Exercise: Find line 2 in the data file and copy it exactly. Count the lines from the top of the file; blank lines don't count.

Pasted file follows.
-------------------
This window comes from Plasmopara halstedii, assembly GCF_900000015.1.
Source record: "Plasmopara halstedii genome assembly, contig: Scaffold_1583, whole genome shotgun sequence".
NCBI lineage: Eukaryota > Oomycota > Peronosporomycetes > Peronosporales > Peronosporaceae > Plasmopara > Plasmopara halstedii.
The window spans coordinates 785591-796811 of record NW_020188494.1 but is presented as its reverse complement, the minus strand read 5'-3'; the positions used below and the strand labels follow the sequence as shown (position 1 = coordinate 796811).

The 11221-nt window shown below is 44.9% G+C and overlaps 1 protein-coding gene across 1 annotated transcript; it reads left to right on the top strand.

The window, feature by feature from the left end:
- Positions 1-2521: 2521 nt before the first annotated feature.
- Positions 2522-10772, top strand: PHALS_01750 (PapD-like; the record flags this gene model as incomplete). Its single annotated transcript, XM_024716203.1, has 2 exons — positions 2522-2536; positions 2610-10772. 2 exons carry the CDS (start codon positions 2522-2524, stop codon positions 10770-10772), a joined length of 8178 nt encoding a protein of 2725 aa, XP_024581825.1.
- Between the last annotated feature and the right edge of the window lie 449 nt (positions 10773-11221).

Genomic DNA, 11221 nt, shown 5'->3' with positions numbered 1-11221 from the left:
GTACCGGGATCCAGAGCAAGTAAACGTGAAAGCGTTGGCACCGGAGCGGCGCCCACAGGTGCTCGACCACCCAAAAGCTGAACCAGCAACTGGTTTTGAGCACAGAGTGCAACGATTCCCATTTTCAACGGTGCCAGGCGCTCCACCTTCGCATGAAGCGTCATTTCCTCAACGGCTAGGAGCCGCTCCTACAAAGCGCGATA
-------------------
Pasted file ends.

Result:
Source record: "Plasmopara halstedii genome assembly, contig: Scaffold_1583, whole genome shotgun sequence".